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The deadly algae, which can be fatal to dogs if ingested, has been discovered at South Walsham Broad and Barton Broad. Broads Authority warned the blue-green algae is also likely to be in other parts of the Broads.
A Broads Authority spokesperson said: “Blue-green algae (cyanobacteria) has recently been reported and verified to be present at South Walsham Broad and Barton Broad.
“Please ensure that you stay out of the water and keep children and dogs under control in the area.
“Remain vigilant for signs of blue-green algae in other locations across the Broads as it is highly likely that there will be additional blooms in the area.
“Blooms of blue-green algae can threaten public health as well as the health of dogs, cattle, fish and other wildlife.
“It poses a particular risk to dogs and it can be fatal in some circumstances.”
Blue-green algae are a group of bacteria, called cyanobacteria, that can contain dangerous toxins which can be harmful and potentially fatal to pets if ingested.
The algae may appear as green or greenish-brown scum on the surface of water.
Dogs can ingest it by drinking from affected water or by licking their fur after swimming.
It’s even possible for dogs to come into contact with blue-green algae even if they do not go into the water as blooms can build up around the edges of lakes, rivers or ponds.
Earlier this year, the British Veterinary Association (BVA) warned owners to keep their dogs on the lead near water confirmed to have blue-green algae as warm weather increases the risk.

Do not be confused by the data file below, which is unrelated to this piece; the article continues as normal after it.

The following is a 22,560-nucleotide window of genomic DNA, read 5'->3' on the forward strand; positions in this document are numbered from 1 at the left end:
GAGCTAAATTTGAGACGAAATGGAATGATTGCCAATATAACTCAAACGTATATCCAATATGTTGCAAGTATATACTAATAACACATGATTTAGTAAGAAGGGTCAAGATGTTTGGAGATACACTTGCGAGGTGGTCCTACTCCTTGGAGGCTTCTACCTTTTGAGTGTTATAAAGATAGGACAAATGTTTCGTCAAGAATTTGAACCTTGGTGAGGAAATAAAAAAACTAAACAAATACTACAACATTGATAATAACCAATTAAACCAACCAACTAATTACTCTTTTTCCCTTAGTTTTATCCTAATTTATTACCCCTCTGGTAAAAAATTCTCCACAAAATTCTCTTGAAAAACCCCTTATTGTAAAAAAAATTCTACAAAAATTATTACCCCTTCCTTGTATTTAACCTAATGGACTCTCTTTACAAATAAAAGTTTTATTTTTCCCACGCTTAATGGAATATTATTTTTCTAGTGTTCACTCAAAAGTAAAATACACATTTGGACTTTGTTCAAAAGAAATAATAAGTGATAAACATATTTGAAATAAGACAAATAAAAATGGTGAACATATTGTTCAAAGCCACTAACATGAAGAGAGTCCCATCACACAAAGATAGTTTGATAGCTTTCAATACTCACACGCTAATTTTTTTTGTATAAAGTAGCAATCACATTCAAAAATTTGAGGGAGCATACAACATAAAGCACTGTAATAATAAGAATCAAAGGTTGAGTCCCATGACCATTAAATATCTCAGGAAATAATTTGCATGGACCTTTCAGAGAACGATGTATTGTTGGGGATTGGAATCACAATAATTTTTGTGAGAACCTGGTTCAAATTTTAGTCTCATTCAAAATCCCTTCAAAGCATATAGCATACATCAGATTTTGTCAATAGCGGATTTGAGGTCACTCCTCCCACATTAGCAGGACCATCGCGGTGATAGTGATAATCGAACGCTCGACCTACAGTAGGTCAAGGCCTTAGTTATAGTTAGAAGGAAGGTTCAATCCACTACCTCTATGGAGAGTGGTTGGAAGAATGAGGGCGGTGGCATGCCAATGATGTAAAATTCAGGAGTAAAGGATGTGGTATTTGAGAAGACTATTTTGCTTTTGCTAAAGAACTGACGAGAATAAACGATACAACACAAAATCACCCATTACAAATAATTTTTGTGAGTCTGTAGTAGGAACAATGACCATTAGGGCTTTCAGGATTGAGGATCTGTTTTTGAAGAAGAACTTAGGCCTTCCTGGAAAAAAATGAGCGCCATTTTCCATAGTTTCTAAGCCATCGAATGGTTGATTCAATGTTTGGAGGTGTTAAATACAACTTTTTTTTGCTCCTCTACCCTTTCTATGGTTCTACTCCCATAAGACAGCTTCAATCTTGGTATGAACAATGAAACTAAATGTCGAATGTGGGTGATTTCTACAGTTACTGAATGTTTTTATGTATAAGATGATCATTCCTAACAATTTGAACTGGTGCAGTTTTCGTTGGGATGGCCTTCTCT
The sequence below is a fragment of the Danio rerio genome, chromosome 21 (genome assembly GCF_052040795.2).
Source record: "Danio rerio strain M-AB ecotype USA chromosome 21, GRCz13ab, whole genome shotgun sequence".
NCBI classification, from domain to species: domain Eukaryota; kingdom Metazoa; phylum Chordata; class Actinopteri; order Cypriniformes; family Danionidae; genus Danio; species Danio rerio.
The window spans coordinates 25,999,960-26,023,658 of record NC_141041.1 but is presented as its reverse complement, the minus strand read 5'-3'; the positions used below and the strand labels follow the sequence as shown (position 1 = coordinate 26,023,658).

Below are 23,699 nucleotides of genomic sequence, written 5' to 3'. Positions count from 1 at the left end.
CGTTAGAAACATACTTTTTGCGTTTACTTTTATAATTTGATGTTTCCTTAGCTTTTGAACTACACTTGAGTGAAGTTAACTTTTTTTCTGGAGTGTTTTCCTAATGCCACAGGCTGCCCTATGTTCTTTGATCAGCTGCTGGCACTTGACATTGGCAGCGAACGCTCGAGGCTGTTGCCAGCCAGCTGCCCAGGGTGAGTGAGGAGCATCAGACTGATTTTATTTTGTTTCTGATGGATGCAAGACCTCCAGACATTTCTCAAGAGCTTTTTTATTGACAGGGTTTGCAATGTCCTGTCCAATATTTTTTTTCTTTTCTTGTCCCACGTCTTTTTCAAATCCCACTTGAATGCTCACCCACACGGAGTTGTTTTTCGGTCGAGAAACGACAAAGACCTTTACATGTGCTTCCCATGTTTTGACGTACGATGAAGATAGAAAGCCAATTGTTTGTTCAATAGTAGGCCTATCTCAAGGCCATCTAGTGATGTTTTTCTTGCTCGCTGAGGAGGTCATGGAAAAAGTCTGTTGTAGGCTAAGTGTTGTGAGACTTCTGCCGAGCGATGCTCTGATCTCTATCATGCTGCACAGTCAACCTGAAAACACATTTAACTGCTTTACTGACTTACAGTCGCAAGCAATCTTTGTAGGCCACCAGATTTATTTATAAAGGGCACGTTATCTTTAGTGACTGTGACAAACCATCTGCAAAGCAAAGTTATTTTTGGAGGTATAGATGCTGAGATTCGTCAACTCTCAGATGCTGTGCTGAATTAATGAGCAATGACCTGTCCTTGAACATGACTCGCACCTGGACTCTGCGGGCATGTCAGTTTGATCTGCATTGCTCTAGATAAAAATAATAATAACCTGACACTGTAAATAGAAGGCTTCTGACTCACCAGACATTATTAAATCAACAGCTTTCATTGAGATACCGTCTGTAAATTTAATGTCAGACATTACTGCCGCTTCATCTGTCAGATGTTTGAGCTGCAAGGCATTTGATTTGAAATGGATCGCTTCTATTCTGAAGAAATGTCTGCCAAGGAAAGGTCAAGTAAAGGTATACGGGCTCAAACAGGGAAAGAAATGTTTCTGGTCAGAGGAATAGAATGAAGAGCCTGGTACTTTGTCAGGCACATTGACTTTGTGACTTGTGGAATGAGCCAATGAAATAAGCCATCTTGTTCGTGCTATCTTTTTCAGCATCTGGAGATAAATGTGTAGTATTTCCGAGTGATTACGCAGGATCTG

BVA President Justine Shotton said: “Many dogs love nothing more than a paddle in a lake to cool off in this weather, but we’d urge pet owners to keep them on a lead during walks near water bodies confirmed to have algal blooms this summer.
“The majority of blooms are toxic and it is impossible to tell the difference visually, so it is better to be safe than sorry.
“It is also important to be aware of the symptoms of exposure.
“These commonly include vomiting, diarrhoea, drooling, disorientation, trouble breathing, seizures, and blood in faeces.
“They can appear within a few minutes or hours of exposure, depending on the type of toxin ingested, and can cause liver damage and ultimately be rapidly fatal if left untreated.
“There is currently no known antidote for the toxins, so dog owners should seek prompt veterinary treatment to tackle their effects and ensure a good chance of recovery for their pet.”
Data suggests cases of blue-green algae poisoning in dogs peak in July and August.
Owners concerned their pet may have ingested blue-green algae should seek emergency veterinary treatment.
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